Home / Verdicts and Settlements / Kristin M. Hinkel, et al. vs. American Family, et al.

Kristin M. Hinkel, et al. vs. American Family, et al.


Case name: Kristin M. Hinkel, et al. vs. American Family, et al.

Court: Dane County Circuit Court

Case number: 07-CV-1061

Judge: C. William Foust

Verdict & settlement: Jury returned defense verdict

Injuries claimed: Right broken clavicle

Original amount sought: $45,000

Original offer: $20,000

Award: Zero dollars; plaintiff: 63 percent causally negligent; defendant: 37 percent negligent

Date of incident: April 1, 2004

Disposition date: Oct. 14, 2008

Original filing date: March 29, 2007

Plaintiffs attorney (firm): Thomas E. Goss, Jr., Mueller, Goss & Possi, Milwaukee

Defendants attorney (firm): Roger S. Flores, American Family Insurance Company, Madison
Insurance carrier: American Family Insurance Company

Defense counsel’s summary of the facts: A pedestrian received no money for injuries sustained in a 2004 collision with a bicyclist after a jury determined the pedestrian was more at fault than the bicyclist.

Kristin Hinkel was crossing Langdon Street at North Frances Street on foot, and Michael Fidler was traveling westbound on Langdon Street on his bicycle when the two collided April 1, 2004.

Both Fidler and Hinkel were in their final year of school at the University of Wisconsin-Madison when the accident occurred. Hinkel sustained a fractured clavicle, a fractured scapula and a laceration to the left side of her head. Neither party was cited responsible at the incident.

After a three hour deliberation Oct. 14, the jury found both Hinkel and Fidler causally negligent for Hinkel’s injuries. The jury found Hinkel 63 percent at fault and Fidler 37 percent at fault. Because Hinkel was found more responsible for the accident, she lost and received no award for her injuries. Hinkel also owes American Family attorney fees of $300 plus costs, totaling nearly $2,000.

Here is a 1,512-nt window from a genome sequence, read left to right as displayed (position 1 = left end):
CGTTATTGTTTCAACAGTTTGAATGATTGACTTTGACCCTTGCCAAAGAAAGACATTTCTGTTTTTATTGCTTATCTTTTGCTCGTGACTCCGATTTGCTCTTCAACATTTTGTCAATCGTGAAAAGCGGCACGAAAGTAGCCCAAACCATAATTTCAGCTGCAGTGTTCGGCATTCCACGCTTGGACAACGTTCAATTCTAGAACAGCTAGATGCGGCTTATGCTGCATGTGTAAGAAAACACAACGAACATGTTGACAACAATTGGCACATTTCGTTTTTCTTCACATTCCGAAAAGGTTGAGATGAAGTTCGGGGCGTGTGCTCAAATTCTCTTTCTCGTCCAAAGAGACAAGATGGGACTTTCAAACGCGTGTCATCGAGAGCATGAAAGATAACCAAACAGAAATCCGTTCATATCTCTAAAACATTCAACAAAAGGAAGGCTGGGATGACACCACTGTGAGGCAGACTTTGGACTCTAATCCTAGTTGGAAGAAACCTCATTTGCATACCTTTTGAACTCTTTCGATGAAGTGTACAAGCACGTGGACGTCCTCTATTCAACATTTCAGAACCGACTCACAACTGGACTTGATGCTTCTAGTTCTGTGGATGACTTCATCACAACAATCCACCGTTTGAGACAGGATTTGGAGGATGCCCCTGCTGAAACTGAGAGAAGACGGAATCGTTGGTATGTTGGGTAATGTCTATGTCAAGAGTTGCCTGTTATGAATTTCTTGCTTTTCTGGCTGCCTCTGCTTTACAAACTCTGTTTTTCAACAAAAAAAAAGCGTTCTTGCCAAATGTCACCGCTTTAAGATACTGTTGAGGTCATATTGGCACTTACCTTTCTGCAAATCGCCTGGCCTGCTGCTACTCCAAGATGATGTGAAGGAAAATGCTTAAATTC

Although the parties agreed to an amount of $40,000 for the damages, they could not reach an agreement as to who was responsible for the accident. The case was tried strictly on liability.

Roger Flores, associate staff attorney with American Family Insurance, maintained his client, Fidler, looked down quickly, looked up and saw Hinkel looking at her feet, speed walking across Langdon Street. Fidler hit his brakes and attempted to veer left to avoid Hinkel, but Hinkel moved the same way and the two collided.

The plaintiffs attorney, Tom Goss, alleged his client, Hinkel, was well into the crosswalk and crossing the street in a normal manner when the accident occurred. Goss said the accident occurred because Fidler did not see Hinkel.

Flores argued that Hinkel was liable for the accident because she darted into the crosswalk without looking.

A Wisconsin statute says that no person should suddenly leave a curb or place of safety and enter the path of a vehicle that is so close that it is difficult for the operator of the vehicle to yield.

The defendant offered to settle the case on a 50/50 basis and offered Hinkel $20,000, but because Hinkel claimed she did not bear any fault for the accident, she believed she was entitled to the full $40,000.

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